Average commission: $24,000 per year

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Loan officer average salary

Many loan officers are paid a salary or hourly rate, and others earn commissions and incentives on top of a lower base salary. Wage structures vary depending on the employer as well as the loan officer’s job performance (how many loans you close). Other contributing factors include:

  • Education: Most employers will require their loan officers to hold at least a bachelor’s degree, with some preferring a master’s in finance or economics.
  • Credentials: Certain types of loans require originators to hold special credentialing, such as the MLO, or mortgage loan originator license. These credentials often require coursework and exam to be completed successfully, as well as a clean background and credit check. These credentials must be renewed annually.
  • Experience: Your salary will increase with experience. Whether it’s getting an annual pay increase or closing bigger and more frequent commission-based products, higher pay comes with industry experience. Additionally, as your experience mounts, you’ll be eligible to be hired into higher-paying roles with more responsibility.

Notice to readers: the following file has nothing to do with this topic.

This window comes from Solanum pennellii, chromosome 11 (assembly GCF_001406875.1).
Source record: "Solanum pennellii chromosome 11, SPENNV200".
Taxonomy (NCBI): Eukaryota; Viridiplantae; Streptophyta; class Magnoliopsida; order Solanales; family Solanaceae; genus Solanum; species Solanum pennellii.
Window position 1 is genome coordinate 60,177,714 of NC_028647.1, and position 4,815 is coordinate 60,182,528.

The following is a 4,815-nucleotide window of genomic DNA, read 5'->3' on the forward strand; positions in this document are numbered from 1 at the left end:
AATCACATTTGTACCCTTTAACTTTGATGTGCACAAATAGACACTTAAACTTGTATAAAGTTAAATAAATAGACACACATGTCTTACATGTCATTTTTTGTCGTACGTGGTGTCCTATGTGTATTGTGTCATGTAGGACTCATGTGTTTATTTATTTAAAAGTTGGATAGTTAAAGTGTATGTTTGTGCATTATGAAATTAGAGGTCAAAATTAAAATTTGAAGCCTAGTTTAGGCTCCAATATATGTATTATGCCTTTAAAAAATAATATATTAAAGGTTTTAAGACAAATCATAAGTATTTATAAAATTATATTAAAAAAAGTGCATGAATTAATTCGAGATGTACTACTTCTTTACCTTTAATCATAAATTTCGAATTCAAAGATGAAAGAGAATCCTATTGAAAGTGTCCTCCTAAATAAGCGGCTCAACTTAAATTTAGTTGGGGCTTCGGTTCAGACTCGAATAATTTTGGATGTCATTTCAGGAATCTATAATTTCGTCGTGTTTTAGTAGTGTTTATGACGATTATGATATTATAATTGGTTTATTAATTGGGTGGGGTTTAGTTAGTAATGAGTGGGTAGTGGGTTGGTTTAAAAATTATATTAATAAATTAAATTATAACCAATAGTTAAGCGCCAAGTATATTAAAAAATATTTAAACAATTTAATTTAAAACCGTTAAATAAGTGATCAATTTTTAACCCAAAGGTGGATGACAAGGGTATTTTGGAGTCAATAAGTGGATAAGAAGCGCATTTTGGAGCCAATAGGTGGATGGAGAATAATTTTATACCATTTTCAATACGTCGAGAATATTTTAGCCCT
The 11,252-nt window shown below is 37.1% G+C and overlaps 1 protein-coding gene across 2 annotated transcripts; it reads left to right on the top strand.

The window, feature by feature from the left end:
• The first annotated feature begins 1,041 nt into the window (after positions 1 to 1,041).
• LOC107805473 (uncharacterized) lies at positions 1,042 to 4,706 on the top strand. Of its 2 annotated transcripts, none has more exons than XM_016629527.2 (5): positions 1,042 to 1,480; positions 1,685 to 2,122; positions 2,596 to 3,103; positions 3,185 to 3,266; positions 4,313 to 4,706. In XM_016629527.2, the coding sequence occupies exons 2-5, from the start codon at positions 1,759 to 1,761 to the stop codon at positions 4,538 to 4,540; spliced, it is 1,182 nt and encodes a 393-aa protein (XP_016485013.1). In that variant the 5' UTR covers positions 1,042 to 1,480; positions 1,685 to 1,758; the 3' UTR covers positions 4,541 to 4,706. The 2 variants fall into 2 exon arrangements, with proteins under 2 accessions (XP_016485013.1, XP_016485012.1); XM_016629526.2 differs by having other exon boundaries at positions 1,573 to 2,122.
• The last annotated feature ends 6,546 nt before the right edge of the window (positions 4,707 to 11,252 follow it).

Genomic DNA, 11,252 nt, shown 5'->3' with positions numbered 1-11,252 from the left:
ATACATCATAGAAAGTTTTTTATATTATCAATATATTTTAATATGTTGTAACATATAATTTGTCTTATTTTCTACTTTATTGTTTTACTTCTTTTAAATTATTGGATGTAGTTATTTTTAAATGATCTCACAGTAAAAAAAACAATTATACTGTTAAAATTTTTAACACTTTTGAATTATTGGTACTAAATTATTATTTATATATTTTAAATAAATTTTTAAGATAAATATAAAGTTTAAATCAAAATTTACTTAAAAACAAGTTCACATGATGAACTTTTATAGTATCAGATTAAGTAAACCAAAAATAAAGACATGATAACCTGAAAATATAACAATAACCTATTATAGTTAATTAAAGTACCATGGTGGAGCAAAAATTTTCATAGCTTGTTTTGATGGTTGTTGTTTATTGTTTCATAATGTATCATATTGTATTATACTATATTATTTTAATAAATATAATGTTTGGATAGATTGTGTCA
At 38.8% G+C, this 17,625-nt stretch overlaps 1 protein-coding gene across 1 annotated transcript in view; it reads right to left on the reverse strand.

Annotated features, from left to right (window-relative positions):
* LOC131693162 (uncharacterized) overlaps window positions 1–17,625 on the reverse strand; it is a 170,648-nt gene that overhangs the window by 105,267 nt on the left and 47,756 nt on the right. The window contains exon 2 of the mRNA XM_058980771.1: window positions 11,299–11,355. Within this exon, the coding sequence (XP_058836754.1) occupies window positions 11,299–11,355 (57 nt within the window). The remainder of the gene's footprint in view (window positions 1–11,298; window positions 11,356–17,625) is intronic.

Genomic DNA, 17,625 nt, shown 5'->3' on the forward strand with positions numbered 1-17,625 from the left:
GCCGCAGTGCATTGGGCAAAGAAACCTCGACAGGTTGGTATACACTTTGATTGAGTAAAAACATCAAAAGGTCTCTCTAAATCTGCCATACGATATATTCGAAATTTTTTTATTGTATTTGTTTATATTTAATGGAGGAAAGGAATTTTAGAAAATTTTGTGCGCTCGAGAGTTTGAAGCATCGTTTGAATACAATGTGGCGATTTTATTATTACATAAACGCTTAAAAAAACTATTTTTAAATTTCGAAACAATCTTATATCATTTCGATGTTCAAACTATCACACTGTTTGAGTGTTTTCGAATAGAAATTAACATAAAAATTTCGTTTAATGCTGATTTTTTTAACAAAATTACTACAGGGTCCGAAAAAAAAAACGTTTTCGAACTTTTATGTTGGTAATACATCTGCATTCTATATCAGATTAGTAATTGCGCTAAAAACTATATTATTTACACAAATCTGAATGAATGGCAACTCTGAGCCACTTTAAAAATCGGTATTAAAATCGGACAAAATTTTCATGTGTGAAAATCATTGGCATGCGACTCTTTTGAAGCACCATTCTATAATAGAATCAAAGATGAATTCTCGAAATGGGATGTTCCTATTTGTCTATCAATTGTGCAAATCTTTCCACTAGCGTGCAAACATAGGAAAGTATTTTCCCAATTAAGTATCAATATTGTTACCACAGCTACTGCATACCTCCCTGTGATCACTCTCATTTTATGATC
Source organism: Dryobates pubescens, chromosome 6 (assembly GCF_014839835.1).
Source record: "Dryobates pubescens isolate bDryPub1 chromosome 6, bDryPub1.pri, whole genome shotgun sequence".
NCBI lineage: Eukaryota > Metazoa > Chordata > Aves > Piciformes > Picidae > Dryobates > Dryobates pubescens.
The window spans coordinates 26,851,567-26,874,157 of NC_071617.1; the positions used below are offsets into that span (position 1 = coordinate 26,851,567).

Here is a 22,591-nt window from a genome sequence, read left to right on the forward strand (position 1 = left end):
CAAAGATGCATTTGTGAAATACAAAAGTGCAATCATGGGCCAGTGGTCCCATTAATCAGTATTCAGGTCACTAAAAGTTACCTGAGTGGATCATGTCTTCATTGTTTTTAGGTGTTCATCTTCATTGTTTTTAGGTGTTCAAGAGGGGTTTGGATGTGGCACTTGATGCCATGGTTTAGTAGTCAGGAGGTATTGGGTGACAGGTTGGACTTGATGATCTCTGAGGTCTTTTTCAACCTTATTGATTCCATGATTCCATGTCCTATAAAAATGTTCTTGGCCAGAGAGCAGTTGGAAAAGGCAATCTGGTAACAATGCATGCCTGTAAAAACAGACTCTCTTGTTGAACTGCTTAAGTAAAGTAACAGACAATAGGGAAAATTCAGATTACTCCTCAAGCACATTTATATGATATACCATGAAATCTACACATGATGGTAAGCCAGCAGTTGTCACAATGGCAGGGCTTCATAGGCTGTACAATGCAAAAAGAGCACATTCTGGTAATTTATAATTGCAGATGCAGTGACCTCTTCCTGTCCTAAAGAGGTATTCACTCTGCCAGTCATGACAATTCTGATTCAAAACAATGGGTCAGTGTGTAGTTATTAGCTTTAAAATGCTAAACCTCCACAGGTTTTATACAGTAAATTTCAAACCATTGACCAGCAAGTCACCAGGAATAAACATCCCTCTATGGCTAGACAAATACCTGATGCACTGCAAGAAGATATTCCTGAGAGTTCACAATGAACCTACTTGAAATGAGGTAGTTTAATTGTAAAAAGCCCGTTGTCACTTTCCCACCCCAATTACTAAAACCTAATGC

• Geographical location: Certain parts of the U.S. pay higher salaries due to the higher cost of living. As one could reasonably suspect, the highest salaries (and housing costs) can be found in New York, Mississippi and California, while some of the lowest wages in the industry are found in Louisiana, South Dakota and Hawaii.
  • Size of employer: Larger institutions tend to have higher budgets for higher salaries. This comes into play when they’re seeking the most qualified candidates to fill important roles within their organizations.
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This occupation is expected to trend upwards for the next few years, and opportunities can be found all over the U.S.

  • National average salary: $80,818 per year
  • Some salaries can range from $14,000 to $241,000 per year

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How to become a loan officer

Following these steps can help you begin your path to becoming a loan officer:

1. Complete your education